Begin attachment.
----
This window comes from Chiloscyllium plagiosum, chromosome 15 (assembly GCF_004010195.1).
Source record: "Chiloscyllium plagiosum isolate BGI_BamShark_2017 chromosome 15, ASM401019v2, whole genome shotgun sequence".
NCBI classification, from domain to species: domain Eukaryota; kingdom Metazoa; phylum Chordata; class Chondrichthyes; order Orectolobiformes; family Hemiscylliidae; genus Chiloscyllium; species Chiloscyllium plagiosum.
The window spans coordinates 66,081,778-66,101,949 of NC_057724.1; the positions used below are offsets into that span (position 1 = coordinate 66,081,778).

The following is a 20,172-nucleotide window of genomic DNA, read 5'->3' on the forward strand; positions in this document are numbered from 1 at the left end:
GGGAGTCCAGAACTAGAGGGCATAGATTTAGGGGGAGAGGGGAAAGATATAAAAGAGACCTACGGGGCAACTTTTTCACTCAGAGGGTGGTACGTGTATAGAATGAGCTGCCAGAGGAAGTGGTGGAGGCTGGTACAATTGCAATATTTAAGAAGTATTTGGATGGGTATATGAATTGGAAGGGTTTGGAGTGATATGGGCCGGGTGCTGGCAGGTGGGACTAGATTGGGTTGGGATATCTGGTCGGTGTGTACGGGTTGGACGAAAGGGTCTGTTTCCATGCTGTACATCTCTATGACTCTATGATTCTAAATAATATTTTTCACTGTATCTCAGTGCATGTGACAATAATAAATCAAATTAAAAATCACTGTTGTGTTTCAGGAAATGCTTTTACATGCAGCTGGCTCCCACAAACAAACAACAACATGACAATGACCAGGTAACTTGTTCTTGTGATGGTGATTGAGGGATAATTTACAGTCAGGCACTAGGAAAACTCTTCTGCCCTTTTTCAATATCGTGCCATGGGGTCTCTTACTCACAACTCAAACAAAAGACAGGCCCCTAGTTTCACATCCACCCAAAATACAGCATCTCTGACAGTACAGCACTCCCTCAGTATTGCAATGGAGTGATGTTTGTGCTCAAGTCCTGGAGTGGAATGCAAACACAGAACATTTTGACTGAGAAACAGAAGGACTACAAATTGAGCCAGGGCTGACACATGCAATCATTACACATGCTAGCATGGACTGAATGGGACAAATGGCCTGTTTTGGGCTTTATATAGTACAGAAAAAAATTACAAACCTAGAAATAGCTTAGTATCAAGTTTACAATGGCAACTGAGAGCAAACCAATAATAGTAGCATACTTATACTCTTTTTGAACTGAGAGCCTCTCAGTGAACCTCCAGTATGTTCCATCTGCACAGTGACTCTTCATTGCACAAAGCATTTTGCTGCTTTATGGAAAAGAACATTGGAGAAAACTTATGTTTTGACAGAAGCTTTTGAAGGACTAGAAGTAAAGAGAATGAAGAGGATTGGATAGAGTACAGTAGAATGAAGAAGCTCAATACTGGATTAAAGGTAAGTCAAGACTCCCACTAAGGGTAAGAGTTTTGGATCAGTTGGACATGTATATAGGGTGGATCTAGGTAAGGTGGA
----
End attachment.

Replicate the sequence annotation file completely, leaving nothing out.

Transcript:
This window comes from Chiloscyllium plagiosum, chromosome 15 (assembly GCF_004010195.1).
Source record: "Chiloscyllium plagiosum isolate BGI_BamShark_2017 chromosome 15, ASM401019v2, whole genome shotgun sequence".
NCBI classification, from domain to species: domain Eukaryota; kingdom Metazoa; phylum Chordata; class Chondrichthyes; order Orectolobiformes; family Hemiscylliidae; genus Chiloscyllium; species Chiloscyllium plagiosum.
The window spans coordinates 66,081,778-66,101,949 of NC_057724.1; the positions used below are offsets into that span (position 1 = coordinate 66,081,778).

The following is a 20,172-nucleotide window of genomic DNA, read 5'->3' on the forward strand; positions in this document are numbered from 1 at the left end:
GGGAGTCCAGAACTAGAGGGCATAGATTTAGGGGGAGAGGGGAAAGATATAAAAGAGACCTACGGGGCAACTTTTTCACTCAGAGGGTGGTACGTGTATAGAATGAGCTGCCAGAGGAAGTGGTGGAGGCTGGTACAATTGCAATATTTAAGAAGTATTTGGATGGGTATATGAATTGGAAGGGTTTGGAGTGATATGGGCCGGGTGCTGGCAGGTGGGACTAGATTGGGTTGGGATATCTGGTCGGTGTGTACGGGTTGGACGAAAGGGTCTGTTTCCATGCTGTACATCTCTATGACTCTATGATTCTAAATAATATTTTTCACTGTATCTCAGTGCATGTGACAATAATAAATCAAATTAAAAATCACTGTTGTGTTTCAGGAAATGCTTTTACATGCAGCTGGCTCCCACAAACAAACAACAACATGACAATGACCAGGTAACTTGTTCTTGTGATGGTGATTGAGGGATAATTTACAGTCAGGCACTAGGAAAACTCTTCTGCCCTTTTTCAATATCGTGCCATGGGGTCTCTTACTCACAACTCAAACAAAAGACAGGCCCCTAGTTTCACATCCACCCAAAATACAGCATCTCTGACAGTACAGCACTCCCTCAGTATTGCAATGGAGTGATGTTTGTGCTCAAGTCCTGGAGTGGAATGCAAACACAGAACATTTTGACTGAGAAACAGAAGGACTACAAATTGAGCCAGGGCTGACACATGCAATCATTACACATGCTAGCATGGACTGAATGGGACAAATGGCCTGTTTTGGGCTTTATATAGTACAGAAAAAAATTACAAACCTAGAAATAGCTTAGTATCAAGTTTACAATGGCAACTGAGAGCAAACCAATAATAGTAGCATACTTATACTCTTTTTGAACTGAGAGCCTCTCAGTGAACCTCCAGTATGTTCCATCTGCACAGTGACTCTTCATTGCACAAAGCATTTTGCTGCTTTATGGAAAAGAACATTGGAGAAAACTTATGTTTTGACAGAAGCTTTTGAAGGACTAGAAGTAAAGAGAATGAAGAGGATTGGATAGAGTACAGTAGAATGAAGAAGCTCAATACTGGATTAAAGGTAAGTCAAGACTCCCACTAAGGGTAAGAGTTTTGGATCAGTTGGACATGTATATAGGGTGGATCTAGGTAAGGTGGA